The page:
Essential for early childhood services to address non-compliance

Review findings over the last few years have identified a growing concern about the rate of non-compliance with regulatory standards and associated licensing criteria in early childhood services.

Over the last three years, ERO found only a slight improvement in the percentage of services meeting regulatory standards from 74-76% in 2020 to 80% in 2022. Services with non-compliance that pose an unacceptable risk to children rose by 4%, from 8% in 2020 to 12% in 2022.

ERO analysed 165 confirmed Akanuku I Assurance Review Reports undertaken in the last 12 months. It showed that 20% were not complying with one or more of the regulatory standards at the time ERO published its reports:

  • In 12% of the services analysed, non-compliance posed unacceptable risk to children, and
  • In 8% of the services analysed, non-compliance was not a risk to children but still needed to be addressed.

In addition, analysis of 233 Akarangi | Quality Evaluation reports undertaken in the last 12 months found that 6% did not comply with regulatory standards and associated licensing criteria. The main areas of non-compliance reflected those in the previously mentioned Akanuku | Assurance Reviews.

ERO conducts an Akanuku | Assurance Review to confirm whether an early childhood service is meeting and maintaining licensing criteria. These reviews identify any compliance matters that need to be addressed before the service is ready for an Akarangi | Quality Evaluation that focuses on improvement.

In an Akanuku | Assurance Review, where non-compliance is identified that poses an unacceptable risk to children, ERO recommends the Ministry of Education reassess the service’s license. Where non-compliance poses a risk to children, ERO recommends that the Ministry follow up with the service to ensure they have addressed non-compliances and that they are continuing to meet their obligations to operate as a licensed ECE Service.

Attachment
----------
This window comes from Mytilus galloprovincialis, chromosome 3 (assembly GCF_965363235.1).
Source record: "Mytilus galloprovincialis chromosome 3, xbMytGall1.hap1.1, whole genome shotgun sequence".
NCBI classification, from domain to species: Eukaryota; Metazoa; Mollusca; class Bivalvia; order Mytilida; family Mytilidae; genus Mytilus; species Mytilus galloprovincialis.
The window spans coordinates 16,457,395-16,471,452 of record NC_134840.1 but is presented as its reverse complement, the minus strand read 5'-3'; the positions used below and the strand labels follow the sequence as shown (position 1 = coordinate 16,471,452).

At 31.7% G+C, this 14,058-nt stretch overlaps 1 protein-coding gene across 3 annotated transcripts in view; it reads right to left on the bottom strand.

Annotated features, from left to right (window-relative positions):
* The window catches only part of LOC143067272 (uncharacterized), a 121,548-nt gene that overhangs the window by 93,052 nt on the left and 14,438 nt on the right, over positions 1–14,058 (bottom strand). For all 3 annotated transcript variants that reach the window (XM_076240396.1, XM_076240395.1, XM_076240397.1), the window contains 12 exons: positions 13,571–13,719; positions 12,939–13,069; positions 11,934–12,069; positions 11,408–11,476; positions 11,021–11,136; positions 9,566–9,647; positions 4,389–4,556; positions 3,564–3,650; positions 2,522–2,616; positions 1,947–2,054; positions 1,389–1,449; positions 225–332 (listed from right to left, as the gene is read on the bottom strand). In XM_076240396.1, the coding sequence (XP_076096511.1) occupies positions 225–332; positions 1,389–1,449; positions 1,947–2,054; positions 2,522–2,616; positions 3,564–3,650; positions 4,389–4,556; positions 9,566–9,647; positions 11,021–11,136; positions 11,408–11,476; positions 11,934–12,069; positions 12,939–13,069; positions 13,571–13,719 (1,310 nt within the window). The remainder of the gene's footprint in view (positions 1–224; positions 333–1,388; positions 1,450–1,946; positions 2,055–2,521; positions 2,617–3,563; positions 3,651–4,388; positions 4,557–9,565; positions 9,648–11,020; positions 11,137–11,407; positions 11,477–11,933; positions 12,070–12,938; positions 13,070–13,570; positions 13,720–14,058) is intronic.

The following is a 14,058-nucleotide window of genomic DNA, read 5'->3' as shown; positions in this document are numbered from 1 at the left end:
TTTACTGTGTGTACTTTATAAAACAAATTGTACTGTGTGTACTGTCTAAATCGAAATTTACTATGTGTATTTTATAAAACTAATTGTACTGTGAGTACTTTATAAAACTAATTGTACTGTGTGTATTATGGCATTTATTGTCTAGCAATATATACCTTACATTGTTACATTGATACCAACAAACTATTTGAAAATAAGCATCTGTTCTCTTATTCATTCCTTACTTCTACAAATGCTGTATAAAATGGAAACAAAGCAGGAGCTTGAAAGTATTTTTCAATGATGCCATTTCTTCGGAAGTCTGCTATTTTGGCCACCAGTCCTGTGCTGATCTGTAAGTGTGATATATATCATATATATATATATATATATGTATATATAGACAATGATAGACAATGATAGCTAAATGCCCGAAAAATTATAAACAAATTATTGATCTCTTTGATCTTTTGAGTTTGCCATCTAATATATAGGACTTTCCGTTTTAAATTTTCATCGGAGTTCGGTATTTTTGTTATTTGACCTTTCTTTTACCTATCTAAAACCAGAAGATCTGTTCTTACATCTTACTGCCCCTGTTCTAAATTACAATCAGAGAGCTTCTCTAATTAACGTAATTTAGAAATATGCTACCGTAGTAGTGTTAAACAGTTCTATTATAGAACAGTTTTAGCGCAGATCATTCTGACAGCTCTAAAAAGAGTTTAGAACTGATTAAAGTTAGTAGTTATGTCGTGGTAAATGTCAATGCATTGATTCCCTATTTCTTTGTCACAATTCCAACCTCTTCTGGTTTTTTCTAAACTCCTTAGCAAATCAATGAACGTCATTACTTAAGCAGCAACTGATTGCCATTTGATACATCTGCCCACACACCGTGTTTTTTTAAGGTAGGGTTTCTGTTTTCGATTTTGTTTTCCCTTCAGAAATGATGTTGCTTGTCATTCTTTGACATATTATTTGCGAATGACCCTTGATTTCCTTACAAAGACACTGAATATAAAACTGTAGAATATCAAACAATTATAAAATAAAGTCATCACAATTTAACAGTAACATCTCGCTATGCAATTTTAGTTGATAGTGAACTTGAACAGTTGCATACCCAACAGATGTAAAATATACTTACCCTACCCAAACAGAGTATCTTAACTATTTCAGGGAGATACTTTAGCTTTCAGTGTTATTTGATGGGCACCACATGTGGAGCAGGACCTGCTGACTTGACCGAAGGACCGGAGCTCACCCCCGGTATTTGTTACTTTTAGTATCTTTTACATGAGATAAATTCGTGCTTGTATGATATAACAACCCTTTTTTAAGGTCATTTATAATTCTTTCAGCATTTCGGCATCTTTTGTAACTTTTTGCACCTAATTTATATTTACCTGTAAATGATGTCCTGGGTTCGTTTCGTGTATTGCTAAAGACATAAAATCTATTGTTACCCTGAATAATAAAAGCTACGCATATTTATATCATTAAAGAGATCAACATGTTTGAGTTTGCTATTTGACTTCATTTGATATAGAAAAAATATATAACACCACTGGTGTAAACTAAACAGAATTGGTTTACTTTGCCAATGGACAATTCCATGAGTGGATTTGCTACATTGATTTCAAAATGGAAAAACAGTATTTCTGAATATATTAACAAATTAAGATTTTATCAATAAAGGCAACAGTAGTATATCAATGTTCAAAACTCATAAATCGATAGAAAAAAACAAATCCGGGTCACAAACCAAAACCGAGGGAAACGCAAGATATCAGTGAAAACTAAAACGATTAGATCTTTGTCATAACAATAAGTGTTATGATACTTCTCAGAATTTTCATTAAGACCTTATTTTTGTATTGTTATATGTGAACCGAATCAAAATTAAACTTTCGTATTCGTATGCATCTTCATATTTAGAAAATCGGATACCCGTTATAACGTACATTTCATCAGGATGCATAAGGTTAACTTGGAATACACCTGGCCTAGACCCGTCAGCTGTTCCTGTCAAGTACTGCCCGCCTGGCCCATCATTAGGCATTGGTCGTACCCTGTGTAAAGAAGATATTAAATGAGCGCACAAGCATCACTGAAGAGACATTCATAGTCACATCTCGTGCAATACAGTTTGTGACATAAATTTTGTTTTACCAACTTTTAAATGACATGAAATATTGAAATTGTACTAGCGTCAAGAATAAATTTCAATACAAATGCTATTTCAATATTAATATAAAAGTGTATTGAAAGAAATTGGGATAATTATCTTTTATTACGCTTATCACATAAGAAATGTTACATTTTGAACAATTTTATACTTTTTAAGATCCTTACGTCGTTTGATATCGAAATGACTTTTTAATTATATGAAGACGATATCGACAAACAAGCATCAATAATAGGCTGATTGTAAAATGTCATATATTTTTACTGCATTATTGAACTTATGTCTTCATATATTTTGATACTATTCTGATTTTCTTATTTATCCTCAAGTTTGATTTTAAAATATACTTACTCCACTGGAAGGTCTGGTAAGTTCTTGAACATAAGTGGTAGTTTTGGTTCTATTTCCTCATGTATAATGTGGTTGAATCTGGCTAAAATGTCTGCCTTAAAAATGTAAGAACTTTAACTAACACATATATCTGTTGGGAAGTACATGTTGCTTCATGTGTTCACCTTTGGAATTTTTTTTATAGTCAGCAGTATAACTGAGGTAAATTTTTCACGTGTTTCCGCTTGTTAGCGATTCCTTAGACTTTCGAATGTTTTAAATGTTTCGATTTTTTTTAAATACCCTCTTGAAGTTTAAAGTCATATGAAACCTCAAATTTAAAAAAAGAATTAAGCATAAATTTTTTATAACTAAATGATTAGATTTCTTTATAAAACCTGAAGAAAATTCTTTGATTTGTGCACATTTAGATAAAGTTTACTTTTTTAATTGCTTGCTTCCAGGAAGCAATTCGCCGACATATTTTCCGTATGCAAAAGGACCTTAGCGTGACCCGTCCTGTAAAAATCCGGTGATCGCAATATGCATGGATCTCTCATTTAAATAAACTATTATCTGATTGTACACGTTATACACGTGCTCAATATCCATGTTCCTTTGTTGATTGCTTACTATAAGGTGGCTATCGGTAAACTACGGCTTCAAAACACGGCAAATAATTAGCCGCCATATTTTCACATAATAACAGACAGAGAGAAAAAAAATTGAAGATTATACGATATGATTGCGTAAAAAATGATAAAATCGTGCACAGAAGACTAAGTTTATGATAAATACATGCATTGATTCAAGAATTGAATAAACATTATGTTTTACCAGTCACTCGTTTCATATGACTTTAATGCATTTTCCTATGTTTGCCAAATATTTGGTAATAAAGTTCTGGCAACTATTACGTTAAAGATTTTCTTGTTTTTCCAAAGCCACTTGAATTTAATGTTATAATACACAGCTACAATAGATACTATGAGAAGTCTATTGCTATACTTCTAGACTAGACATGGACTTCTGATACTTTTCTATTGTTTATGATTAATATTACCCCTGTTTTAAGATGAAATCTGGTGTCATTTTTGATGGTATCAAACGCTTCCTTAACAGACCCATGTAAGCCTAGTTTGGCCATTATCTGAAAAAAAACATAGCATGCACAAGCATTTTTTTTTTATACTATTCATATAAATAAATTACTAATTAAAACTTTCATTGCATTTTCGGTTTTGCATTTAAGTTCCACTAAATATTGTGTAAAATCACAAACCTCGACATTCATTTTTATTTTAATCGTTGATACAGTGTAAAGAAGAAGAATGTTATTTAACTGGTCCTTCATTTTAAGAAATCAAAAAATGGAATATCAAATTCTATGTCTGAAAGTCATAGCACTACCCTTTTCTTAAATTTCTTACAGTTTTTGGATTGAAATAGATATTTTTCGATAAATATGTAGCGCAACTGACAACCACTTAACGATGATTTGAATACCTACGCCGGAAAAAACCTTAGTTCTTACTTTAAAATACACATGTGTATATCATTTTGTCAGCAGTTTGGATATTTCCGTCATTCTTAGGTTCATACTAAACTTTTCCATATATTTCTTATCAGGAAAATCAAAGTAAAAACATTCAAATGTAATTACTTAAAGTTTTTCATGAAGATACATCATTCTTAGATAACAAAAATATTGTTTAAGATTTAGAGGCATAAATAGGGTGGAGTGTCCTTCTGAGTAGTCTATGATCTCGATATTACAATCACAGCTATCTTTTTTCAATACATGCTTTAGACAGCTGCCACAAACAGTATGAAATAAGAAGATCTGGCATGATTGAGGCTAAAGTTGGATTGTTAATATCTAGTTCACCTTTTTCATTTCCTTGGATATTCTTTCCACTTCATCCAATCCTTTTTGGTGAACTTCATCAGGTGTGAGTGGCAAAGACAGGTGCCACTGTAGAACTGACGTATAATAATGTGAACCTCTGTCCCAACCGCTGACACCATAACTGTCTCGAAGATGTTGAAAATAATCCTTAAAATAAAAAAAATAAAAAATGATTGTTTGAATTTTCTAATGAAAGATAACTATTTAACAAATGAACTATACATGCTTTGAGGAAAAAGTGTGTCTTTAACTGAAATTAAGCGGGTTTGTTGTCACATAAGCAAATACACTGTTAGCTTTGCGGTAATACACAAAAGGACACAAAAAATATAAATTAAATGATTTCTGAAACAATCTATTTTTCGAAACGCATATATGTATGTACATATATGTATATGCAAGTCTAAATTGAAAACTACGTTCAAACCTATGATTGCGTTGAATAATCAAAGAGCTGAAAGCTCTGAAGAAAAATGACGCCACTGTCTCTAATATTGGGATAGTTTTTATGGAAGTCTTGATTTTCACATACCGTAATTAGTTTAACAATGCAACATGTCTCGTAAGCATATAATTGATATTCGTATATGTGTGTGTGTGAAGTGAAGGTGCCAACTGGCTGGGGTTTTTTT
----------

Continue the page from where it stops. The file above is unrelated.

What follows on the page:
How to remedy the most common areas of concern

The most common areas of concern in non-compliance are related to the Health and Safety standard, particularly those criteria that pose a significant risk to children’s safety and wellbeing. Other standards where non-compliance was identified included curriculum, premises and facilities, and governance, management and administration.

The most frequently identified non-compliance issues related to: 

  • securing heavy furniture, fixtures and equipment
  • having a written emergency plan, supplies and evacuation procedures
  • carrying out relevant emergency drills at least every three months
  • monitoring and recording children’s sleep, including checks
  • daily hazard checks and analysing accident/incident records to identify hazards and to eliminate, isolate and minimize hazards
  • excursion management
  • administration of medicine
  • safety checking of staff.

Other frequent areas of non-compliance include responding to:

  • children's cultures
  • first aid kits
  • mattress coverings
  • safety and hygiene
  • nappy changing
  • travel in a motor vehicle
  • room temperature
  • child protection
  • providing relevant information to parents
  • staff management.

To give confidence to staff and parents that the service is a great place for children to learn, self-review checks should be done on a regular basis. ERO’s Assurance Statement is a useful document in this regard. It can be used on a regular basis to review ongoing compliance with regulatory requirements, and not merely completed as part of an ERO visit.


How to prepare for a visit from ERO

Further information is available on our website about what ERO focuses on in an Akanuku | Assurance Review, including the four regulatory standards and licensing criteria, and how to prepare for a visit from ERO.

The four regulatory standards are:

  • Curriculum
  • Premises and facilities
  • Health and safety
  • Governance, management and administration

The Ministry issues guidance on each of the criterion to help services meet the required standards.  


What areas pose a risk to children’s safety and wellbeing?

Broad areas that have a potentially high impact on children’s wellbeing:

  • Emotional safety (including child protection under regulations 56 and 57 of the Early Childhood Regulations)
  • Physical safety (including supervision, sleep procedures, accidents, medication, hygiene, excursion policies and procedures)
  • Suitable staffing (including qualification levels, police vetting, safety checking, teacher certification, ratios)
  • Evacuation procedures and practices for fire and earthquake.